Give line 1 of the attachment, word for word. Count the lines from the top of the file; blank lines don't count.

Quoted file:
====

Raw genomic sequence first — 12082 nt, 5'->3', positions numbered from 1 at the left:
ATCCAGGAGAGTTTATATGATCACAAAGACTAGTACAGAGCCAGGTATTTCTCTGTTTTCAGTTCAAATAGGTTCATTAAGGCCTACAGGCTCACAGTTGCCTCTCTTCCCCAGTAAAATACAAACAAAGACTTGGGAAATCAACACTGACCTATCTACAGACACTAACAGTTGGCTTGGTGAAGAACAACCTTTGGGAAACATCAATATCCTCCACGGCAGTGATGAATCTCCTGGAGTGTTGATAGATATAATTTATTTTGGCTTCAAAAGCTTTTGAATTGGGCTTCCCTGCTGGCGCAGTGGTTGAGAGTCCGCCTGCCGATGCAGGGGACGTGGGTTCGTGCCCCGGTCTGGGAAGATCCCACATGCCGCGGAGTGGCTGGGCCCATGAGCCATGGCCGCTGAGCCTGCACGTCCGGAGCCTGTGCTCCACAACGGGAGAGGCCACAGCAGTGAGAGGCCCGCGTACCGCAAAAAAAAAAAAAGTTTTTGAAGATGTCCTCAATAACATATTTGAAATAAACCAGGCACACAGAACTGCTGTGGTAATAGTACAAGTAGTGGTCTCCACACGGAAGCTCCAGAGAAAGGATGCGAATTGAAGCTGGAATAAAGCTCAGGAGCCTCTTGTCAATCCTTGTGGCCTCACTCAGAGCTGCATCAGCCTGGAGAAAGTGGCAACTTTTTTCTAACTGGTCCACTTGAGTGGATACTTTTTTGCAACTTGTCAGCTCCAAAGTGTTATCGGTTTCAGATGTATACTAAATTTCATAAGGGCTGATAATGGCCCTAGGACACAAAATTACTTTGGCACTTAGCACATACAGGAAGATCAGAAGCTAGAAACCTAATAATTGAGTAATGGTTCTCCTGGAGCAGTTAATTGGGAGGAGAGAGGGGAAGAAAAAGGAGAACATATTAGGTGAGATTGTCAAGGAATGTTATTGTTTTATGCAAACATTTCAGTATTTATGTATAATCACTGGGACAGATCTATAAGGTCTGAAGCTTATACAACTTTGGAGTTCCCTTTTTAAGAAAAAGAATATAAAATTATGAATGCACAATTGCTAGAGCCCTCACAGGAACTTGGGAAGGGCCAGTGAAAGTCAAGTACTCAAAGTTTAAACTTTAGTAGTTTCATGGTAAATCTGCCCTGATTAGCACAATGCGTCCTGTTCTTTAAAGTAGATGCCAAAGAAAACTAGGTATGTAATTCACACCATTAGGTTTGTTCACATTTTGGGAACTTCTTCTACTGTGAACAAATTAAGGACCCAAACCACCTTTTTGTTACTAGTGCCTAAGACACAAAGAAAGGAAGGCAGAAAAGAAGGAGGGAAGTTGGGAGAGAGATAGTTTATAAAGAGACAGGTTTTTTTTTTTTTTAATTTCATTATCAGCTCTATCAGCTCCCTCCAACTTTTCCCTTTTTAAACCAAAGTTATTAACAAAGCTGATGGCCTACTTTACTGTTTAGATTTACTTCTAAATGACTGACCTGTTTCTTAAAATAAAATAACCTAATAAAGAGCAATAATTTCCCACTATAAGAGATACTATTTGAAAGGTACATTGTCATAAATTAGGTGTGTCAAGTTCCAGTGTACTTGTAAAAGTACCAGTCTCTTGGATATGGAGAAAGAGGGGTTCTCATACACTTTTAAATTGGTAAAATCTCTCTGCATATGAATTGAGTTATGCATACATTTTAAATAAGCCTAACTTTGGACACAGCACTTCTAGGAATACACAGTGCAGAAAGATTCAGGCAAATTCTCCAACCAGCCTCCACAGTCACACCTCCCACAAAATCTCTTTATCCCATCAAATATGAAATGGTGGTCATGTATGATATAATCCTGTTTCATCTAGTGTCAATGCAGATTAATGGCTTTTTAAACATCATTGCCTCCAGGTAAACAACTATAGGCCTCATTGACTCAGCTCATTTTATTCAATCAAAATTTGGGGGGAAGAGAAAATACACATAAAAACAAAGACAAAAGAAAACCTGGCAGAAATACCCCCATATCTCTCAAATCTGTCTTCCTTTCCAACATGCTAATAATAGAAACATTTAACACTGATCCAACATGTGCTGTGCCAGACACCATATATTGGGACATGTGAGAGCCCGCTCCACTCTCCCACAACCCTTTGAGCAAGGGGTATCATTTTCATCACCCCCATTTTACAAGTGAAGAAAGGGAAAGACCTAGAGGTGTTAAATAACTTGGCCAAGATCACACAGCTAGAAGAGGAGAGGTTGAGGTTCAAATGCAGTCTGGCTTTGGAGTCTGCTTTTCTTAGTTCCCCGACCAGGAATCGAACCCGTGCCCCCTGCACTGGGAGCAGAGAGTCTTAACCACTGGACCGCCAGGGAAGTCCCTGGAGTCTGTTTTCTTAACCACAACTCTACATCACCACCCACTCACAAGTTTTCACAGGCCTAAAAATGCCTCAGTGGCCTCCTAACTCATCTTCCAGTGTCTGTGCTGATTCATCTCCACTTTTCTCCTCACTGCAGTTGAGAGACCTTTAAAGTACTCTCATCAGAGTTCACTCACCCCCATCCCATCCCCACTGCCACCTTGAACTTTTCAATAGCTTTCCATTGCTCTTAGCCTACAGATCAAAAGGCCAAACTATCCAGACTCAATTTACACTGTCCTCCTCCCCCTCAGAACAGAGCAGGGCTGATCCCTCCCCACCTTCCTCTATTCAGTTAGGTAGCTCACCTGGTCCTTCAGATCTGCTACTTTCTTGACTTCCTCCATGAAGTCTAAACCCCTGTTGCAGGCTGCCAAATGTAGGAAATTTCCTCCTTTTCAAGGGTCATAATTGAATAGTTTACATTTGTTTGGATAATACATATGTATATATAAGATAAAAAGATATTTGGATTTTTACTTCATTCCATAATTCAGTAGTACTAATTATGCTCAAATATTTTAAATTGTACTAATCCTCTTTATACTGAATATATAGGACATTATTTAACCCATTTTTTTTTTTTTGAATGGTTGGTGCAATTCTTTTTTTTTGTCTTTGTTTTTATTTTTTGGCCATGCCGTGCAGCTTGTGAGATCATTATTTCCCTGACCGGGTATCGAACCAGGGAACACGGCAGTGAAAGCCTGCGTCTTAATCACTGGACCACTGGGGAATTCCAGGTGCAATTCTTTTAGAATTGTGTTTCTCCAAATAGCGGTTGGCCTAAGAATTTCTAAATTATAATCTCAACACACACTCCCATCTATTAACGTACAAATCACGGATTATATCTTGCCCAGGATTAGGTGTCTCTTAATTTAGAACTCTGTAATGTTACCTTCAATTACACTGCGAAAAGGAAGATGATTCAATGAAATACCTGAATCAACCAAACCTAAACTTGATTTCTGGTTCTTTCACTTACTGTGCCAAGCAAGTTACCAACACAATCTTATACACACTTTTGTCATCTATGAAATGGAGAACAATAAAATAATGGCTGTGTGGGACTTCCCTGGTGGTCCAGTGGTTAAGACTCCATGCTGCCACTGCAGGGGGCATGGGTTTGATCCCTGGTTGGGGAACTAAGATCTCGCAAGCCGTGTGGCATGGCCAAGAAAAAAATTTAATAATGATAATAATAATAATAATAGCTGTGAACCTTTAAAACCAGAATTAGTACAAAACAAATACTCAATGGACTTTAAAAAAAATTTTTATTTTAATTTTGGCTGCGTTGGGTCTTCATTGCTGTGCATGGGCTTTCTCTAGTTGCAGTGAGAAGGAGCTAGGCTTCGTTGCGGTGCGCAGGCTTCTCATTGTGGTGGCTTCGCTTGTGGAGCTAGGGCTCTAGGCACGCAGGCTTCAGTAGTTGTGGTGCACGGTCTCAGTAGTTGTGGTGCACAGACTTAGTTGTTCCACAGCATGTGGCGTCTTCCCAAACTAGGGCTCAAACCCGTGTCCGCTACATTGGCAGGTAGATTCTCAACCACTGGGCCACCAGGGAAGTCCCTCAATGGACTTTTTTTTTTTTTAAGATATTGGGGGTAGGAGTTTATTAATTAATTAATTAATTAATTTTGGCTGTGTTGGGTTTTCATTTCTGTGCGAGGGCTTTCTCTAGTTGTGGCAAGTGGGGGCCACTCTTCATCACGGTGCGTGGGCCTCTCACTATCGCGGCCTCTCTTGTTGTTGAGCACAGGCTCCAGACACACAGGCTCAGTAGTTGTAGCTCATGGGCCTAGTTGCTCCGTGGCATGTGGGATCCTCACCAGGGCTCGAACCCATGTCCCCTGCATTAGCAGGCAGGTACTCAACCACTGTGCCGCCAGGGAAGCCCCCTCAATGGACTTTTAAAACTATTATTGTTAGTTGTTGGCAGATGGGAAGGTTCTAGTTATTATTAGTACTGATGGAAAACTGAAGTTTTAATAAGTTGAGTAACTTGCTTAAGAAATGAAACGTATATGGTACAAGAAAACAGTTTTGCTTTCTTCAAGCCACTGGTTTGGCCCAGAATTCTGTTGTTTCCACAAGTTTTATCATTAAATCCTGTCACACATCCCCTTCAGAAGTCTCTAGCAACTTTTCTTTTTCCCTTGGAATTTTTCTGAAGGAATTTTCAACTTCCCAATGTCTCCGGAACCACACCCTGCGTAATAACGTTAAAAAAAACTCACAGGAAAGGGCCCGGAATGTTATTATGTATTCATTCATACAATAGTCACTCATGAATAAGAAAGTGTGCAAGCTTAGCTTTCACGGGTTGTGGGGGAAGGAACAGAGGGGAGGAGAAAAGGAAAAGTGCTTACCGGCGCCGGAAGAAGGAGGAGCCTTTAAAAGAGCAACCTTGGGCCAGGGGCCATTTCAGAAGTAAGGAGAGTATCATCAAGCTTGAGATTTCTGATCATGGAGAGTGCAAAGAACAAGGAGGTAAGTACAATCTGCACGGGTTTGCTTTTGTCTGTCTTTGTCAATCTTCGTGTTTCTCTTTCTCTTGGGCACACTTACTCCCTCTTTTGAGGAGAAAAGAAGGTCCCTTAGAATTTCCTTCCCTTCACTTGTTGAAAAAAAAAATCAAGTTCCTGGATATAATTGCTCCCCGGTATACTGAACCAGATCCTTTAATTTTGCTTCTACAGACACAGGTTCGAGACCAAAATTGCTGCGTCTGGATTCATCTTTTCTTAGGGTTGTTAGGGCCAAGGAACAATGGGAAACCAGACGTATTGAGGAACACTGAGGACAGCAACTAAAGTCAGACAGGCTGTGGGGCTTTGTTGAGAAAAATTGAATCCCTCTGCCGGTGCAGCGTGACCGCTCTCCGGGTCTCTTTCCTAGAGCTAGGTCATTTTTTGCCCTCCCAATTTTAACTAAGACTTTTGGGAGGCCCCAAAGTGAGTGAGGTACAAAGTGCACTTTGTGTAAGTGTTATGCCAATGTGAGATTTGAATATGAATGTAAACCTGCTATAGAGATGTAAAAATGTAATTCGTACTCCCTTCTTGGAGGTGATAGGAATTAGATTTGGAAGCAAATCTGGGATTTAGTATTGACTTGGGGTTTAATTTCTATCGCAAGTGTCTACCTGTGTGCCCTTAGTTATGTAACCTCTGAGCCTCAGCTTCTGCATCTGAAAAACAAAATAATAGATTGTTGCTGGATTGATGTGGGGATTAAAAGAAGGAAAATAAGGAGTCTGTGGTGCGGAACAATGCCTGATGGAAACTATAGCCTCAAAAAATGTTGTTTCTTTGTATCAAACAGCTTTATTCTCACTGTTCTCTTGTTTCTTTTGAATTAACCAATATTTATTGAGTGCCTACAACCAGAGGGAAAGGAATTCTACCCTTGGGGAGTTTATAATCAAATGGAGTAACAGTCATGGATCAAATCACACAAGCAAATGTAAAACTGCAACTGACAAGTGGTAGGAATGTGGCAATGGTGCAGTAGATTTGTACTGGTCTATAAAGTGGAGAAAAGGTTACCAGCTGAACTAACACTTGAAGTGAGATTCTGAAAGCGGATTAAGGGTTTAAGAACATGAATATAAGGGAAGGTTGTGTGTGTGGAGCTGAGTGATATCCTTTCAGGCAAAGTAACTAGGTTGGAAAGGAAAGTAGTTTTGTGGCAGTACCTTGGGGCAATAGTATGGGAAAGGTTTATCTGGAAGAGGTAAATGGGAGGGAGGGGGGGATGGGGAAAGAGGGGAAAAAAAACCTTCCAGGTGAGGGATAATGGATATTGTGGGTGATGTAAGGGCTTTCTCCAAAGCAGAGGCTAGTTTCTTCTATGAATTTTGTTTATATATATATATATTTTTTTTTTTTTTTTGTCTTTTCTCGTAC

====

Raw genomic sequence first — 12082 nt, 5'->3', positions numbered from 1 at the left: